12 Jun 2024

We Skate Pōneke.

12 Jun 2024

You may have seen it in the flesh, or heard rumblings about it on the streets of Wellington.

There are some changes going on in the big (little/medium) smoke, and the team behind We Skate Pōneke are leading the charge when it comes to skateboarding in the capital and indeed Aotearoa.

Having employed many a skateboarder over the years, we realise how vitally important this often overlooked activity is for the creative energy of a city.

Just barely scratch the surface of the culture and you instantly see a tight knit, creative and passionate community thats as inclusive as it is innovative.

Having run the We Skate Pōneke campaign on our network a little while ago, we caught up with Max for a quick chat about the project.

Hey Max, For those reading who don’t know, what is WSA and We Skate Poneke

WSA is Wellington Skateboarding Association, a group of volunteer skaters from around Wellington who work together to advocate for the skate community.

Basically, we’re a touchpoint for councils, the media and anyone who wants to find out more about skateboarding in Wellington. 

We Skate Pōneke is an initiative from Wellington City Council (WCC). A couple of years ago they ran some posters and a social media campaign with profiles of local skaters to show we’re quite a diverse and interesting bunch. This year, they’ve helped out by paying a local skater/tradie named Kyle to build some obstacles and getting permissions to have pop-up spots at a few sites around the city.

So, What’s the purpose of the campaign? 

The purpose of the campaign is all about making space for skate in the city, and celebrating the positive benefits that street skating brings to Wellington.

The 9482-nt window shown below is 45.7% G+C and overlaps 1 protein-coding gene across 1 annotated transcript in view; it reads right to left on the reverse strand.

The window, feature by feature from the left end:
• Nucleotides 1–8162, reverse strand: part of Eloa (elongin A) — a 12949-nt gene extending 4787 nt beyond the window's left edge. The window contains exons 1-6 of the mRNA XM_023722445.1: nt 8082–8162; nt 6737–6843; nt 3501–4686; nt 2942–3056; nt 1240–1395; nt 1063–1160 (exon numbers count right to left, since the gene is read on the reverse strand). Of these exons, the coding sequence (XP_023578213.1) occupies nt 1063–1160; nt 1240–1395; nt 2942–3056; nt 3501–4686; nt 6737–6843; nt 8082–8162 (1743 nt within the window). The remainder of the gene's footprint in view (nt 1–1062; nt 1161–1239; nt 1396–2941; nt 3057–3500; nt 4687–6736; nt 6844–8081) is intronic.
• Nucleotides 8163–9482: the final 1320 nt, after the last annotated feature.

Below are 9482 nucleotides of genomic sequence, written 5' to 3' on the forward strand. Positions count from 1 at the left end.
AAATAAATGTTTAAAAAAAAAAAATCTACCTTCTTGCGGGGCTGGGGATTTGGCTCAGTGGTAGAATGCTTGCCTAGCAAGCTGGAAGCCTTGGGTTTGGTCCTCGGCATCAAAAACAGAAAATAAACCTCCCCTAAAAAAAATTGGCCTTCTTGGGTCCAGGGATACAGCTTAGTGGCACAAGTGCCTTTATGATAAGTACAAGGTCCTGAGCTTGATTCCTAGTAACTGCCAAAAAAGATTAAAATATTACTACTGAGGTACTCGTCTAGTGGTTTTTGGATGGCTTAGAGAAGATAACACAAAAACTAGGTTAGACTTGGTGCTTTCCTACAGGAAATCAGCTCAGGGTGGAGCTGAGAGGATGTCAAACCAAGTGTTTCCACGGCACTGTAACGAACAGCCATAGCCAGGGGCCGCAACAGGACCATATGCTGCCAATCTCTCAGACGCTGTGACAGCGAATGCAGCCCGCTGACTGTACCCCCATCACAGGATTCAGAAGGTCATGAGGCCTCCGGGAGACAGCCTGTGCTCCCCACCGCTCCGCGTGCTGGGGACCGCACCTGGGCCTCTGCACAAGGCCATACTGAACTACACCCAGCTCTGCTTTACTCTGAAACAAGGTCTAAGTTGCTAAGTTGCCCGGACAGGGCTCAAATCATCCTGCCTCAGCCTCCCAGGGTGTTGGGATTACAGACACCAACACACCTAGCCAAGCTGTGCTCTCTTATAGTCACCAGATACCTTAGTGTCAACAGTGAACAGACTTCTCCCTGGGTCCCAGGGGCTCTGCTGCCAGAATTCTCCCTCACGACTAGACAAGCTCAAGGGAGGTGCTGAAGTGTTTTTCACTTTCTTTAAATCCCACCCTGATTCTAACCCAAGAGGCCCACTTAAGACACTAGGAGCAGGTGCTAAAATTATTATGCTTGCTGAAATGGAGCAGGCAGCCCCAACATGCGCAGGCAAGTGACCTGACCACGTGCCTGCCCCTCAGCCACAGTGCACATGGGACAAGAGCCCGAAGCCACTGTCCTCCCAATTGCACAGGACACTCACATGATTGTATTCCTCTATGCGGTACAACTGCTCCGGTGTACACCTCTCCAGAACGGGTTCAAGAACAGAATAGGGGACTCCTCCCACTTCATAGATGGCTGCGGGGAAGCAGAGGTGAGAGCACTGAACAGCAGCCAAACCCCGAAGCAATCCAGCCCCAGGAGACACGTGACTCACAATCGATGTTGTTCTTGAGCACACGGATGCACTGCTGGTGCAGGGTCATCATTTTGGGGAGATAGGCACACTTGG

Personally, I’m excited that the council is down to do this kind of stuff – it’s a complete 180 from placing knobs on ledges and yelling at us to leave public space for daring to ride a skateboard, which is the way our community is used to being treated.

What’s the current state of skateboarding in Wellington?

I think the state of skateboarding is really healthy – there’s a bunch of younger skaters who are locals at ‘Mems’, as well as strong communities at the two DIY spots, as well as the old dogs at the bowl at Waitangi and the vert heads at Karori – and plenty more besides.

Skateboarding in Wellington has never been more diverse or exciting, and I’m really encouraged by the relationship we have with the council. Hopefully we get some new permanent facilities soon to reflect that, and to help foster our communities to get together more (as well as encourage new people to join) – because the current state of our skateparks is embarrassing, to say the least.

Was there a reason behind choosing Phantom Posters to showcase the campaign and is this the first time you’ve worked with Phantom? 

Phantom rules! Not only are they easy to deal with, they employ skaters. 100% down!

Is there anywhere you want to direct people to? 

Our poorly maintained Instagram https://www.instagram.com/wsa_nz/ and Facebook https://www.facebook.com/wellingtonskateboardingassociation accounts.

Are there any other exciting projects coming up? 

We have a few things coming up, pitching in with a group working to activate Pukeahu (Mems) as a proper skate spot, a few skateparks in the works, and the big goal of upgrading Waitangi Park in the city. The city needs a decent central skatepark – imagine that!

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